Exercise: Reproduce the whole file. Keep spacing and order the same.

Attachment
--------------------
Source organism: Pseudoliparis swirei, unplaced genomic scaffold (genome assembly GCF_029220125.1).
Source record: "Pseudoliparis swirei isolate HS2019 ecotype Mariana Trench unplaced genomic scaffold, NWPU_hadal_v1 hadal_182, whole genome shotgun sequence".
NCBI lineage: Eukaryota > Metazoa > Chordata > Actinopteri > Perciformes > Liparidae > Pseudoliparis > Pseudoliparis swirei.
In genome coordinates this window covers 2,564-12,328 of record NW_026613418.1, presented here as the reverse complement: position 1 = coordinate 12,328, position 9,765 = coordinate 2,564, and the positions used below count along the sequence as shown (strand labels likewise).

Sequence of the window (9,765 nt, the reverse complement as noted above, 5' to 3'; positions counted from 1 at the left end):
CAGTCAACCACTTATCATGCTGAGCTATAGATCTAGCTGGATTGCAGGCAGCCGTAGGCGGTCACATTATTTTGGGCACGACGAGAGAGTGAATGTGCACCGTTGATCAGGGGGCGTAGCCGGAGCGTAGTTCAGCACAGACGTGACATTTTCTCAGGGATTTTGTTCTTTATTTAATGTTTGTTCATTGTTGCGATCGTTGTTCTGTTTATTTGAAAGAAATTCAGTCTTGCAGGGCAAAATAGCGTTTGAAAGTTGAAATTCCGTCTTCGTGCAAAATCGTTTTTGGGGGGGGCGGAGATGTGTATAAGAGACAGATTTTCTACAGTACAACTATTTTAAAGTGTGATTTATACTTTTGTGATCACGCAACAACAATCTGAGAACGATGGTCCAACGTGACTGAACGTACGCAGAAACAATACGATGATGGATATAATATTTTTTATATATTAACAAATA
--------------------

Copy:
Source organism: Pseudoliparis swirei, unplaced genomic scaffold (genome assembly GCF_029220125.1).
Source record: "Pseudoliparis swirei isolate HS2019 ecotype Mariana Trench unplaced genomic scaffold, NWPU_hadal_v1 hadal_182, whole genome shotgun sequence".
NCBI lineage: Eukaryota > Metazoa > Chordata > Actinopteri > Perciformes > Liparidae > Pseudoliparis > Pseudoliparis swirei.
In genome coordinates this window covers 2,564-12,328 of record NW_026613418.1, presented here as the reverse complement: position 1 = coordinate 12,328, position 9,765 = coordinate 2,564, and the positions used below count along the sequence as shown (strand labels likewise).

Sequence of the window (9,765 nt, the reverse complement as noted above, 5' to 3'; positions counted from 1 at the left end):
CAGTCAACCACTTATCATGCTGAGCTATAGATCTAGCTGGATTGCAGGCAGCCGTAGGCGGTCACATTATTTTGGGCACGACGAGAGAGTGAATGTGCACCGTTGATCAGGGGGCGTAGCCGGAGCGTAGTTCAGCACAGACGTGACATTTTCTCAGGGATTTTGTTCTTTATTTAATGTTTGTTCATTGTTGCGATCGTTGTTCTGTTTATTTGAAAGAAATTCAGTCTTGCAGGGCAAAATAGCGTTTGAAAGTTGAAATTCCGTCTTCGTGCAAAATCGTTTTTGGGGGGGGCGGAGATGTGTATAAGAGACAGATTTTCTACAGTACAACTATTTTAAAGTGTGATTTATACTTTTGTGATCACGCAACAACAATCTGAGAACGATGGTCCAACGTGACTGAACGTACGCAGAAACAATACGATGATGGATATAATATTTTTTATATATTAACAAATA